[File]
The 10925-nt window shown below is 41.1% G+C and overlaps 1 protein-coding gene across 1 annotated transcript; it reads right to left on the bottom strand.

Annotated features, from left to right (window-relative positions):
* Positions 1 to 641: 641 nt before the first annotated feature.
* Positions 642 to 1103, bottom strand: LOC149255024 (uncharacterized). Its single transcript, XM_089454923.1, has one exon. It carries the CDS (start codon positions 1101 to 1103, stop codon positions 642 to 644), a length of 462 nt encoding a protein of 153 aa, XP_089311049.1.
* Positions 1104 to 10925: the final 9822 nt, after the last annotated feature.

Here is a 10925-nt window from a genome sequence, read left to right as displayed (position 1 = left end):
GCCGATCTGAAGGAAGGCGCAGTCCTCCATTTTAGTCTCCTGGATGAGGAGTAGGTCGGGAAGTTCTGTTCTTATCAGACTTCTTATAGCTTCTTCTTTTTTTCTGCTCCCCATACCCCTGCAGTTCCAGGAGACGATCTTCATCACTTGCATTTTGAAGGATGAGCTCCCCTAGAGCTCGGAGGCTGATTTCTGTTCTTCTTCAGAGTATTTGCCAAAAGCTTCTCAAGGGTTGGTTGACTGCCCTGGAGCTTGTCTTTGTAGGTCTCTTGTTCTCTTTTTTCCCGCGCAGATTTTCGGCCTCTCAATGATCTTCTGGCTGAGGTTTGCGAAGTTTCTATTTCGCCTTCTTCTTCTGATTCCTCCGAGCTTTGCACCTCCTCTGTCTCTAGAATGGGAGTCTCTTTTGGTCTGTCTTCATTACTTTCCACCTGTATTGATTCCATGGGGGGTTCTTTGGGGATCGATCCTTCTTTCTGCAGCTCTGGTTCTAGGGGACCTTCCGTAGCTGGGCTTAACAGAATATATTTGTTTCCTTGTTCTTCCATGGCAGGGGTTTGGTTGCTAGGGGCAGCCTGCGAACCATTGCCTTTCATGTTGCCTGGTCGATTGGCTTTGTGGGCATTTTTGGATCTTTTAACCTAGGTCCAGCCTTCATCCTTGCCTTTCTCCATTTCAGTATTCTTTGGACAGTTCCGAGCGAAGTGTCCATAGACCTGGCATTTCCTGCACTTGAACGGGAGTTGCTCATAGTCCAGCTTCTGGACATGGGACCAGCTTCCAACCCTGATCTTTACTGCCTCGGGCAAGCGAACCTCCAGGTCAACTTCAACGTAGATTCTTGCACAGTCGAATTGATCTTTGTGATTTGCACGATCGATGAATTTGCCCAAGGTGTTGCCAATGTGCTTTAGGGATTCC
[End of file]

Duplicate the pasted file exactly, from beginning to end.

The 10925-nt window shown below is 41.1% G+C and overlaps 1 protein-coding gene across 1 annotated transcript; it reads right to left on the bottom strand.

Annotated features, from left to right (window-relative positions):
* Positions 1 to 641: 641 nt before the first annotated feature.
* Positions 642 to 1103, bottom strand: LOC149255024 (uncharacterized). Its single transcript, XM_089454923.1, has one exon. It carries the CDS (start codon positions 1101 to 1103, stop codon positions 642 to 644), a length of 462 nt encoding a protein of 153 aa, XP_089311049.1.
* Positions 1104 to 10925: the final 9822 nt, after the last annotated feature.

Here is a 10925-nt window from a genome sequence, read left to right as displayed (position 1 = left end):
GCCGATCTGAAGGAAGGCGCAGTCCTCCATTTTAGTCTCCTGGATGAGGAGTAGGTCGGGAAGTTCTGTTCTTATCAGACTTCTTATAGCTTCTTCTTTTTTTCTGCTCCCCATACCCCTGCAGTTCCAGGAGACGATCTTCATCACTTGCATTTTGAAGGATGAGCTCCCCTAGAGCTCGGAGGCTGATTTCTGTTCTTCTTCAGAGTATTTGCCAAAAGCTTCTCAAGGGTTGGTTGACTGCCCTGGAGCTTGTCTTTGTAGGTCTCTTGTTCTCTTTTTTCCCGCGCAGATTTTCGGCCTCTCAATGATCTTCTGGCTGAGGTTTGCGAAGTTTCTATTTCGCCTTCTTCTTCTGATTCCTCCGAGCTTTGCACCTCCTCTGTCTCTAGAATGGGAGTCTCTTTTGGTCTGTCTTCATTACTTTCCACCTGTATTGATTCCATGGGGGGTTCTTTGGGGATCGATCCTTCTTTCTGCAGCTCTGGTTCTAGGGGACCTTCCGTAGCTGGGCTTAACAGAATATATTTGTTTCCTTGTTCTTCCATGGCAGGGGTTTGGTTGCTAGGGGCAGCCTGCGAACCATTGCCTTTCATGTTGCCTGGTCGATTGGCTTTGTGGGCATTTTTGGATCTTTTAACCTAGGTCCAGCCTTCATCCTTGCCTTTCTCCATTTCAGTATTCTTTGGACAGTTCCGAGCGAAGTGTCCATAGACCTGGCATTTCCTGCACTTGAACGGGAGTTGCTCATAGTCCAGCTTCTGGACATGGGACCAGCTTCCAACCCTGATCTTTACTGCCTCGGGCAAGCGAACCTCCAGGTCAACTTCAACGTAGATTCTTGCACAGTCGAATTGATCTTTGTGATTTGCACGATCGATGAATTTGCCCAAGGTGTTGCCAATGTGCTTTAGGGATTCC